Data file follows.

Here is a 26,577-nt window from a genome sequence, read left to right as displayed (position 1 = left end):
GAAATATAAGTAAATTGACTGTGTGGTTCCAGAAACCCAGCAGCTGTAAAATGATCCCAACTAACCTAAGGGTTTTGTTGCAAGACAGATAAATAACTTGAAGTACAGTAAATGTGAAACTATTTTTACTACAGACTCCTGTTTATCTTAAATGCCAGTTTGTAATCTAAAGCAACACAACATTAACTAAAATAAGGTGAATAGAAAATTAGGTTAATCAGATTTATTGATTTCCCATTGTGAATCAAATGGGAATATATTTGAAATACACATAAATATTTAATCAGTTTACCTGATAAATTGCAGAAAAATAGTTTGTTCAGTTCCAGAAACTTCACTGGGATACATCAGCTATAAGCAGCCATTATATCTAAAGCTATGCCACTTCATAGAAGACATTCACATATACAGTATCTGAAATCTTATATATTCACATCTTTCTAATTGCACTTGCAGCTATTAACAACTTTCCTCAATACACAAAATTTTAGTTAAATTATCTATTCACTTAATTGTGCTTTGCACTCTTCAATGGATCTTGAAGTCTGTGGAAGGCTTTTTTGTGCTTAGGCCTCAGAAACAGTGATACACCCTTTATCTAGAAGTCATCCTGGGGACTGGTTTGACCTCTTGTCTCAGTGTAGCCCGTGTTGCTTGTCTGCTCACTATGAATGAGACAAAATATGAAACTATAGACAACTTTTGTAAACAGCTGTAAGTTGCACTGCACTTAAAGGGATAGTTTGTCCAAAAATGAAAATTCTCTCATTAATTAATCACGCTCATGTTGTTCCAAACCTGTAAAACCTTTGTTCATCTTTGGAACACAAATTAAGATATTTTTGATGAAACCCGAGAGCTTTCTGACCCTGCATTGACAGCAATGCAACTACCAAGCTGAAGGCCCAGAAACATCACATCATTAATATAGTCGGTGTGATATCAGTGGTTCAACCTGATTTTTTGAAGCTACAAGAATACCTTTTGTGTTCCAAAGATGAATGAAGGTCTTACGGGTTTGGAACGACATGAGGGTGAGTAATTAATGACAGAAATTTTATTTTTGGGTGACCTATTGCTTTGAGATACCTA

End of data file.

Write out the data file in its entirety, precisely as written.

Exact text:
Here is a 26,577-nt window from a genome sequence, read left to right as displayed (position 1 = left end):
GAAATATAAGTAAATTGACTGTGTGGTTCCAGAAACCCAGCAGCTGTAAAATGATCCCAACTAACCTAAGGGTTTTGTTGCAAGACAGATAAATAACTTGAAGTACAGTAAATGTGAAACTATTTTTACTACAGACTCCTGTTTATCTTAAATGCCAGTTTGTAATCTAAAGCAACACAACATTAACTAAAATAAGGTGAATAGAAAATTAGGTTAATCAGATTTATTGATTTCCCATTGTGAATCAAATGGGAATATATTTGAAATACACATAAATATTTAATCAGTTTACCTGATAAATTGCAGAAAAATAGTTTGTTCAGTTCCAGAAACTTCACTGGGATACATCAGCTATAAGCAGCCATTATATCTAAAGCTATGCCACTTCATAGAAGACATTCACATATACAGTATCTGAAATCTTATATATTCACATCTTTCTAATTGCACTTGCAGCTATTAACAACTTTCCTCAATACACAAAATTTTAGTTAAATTATCTATTCACTTAATTGTGCTTTGCACTCTTCAATGGATCTTGAAGTCTGTGGAAGGCTTTTTTGTGCTTAGGCCTCAGAAACAGTGATACACCCTTTATCTAGAAGTCATCCTGGGGACTGGTTTGACCTCTTGTCTCAGTGTAGCCCGTGTTGCTTGTCTGCTCACTATGAATGAGACAAAATATGAAACTATAGACAACTTTTGTAAACAGCTGTAAGTTGCACTGCACTTAAAGGGATAGTTTGTCCAAAAATGAAAATTCTCTCATTAATTAATCACGCTCATGTTGTTCCAAACCTGTAAAACCTTTGTTCATCTTTGGAACACAAATTAAGATATTTTTGATGAAACCCGAGAGCTTTCTGACCCTGCATTGACAGCAATGCAACTACCAAGCTGAAGGCCCAGAAACATCACATCATTAATATAGTCGGTGTGATATCAGTGGTTCAACCTGATTTTTTGAAGCTACAAGAATACCTTTTGTGTTCCAAAGATGAATGAAGGTCTTACGGGTTTGGAACGACATGAGGGTGAGTAATTAATGACAGAAATTTTATTTTTGGGTGACCTATTGCTTTGAGATACCTA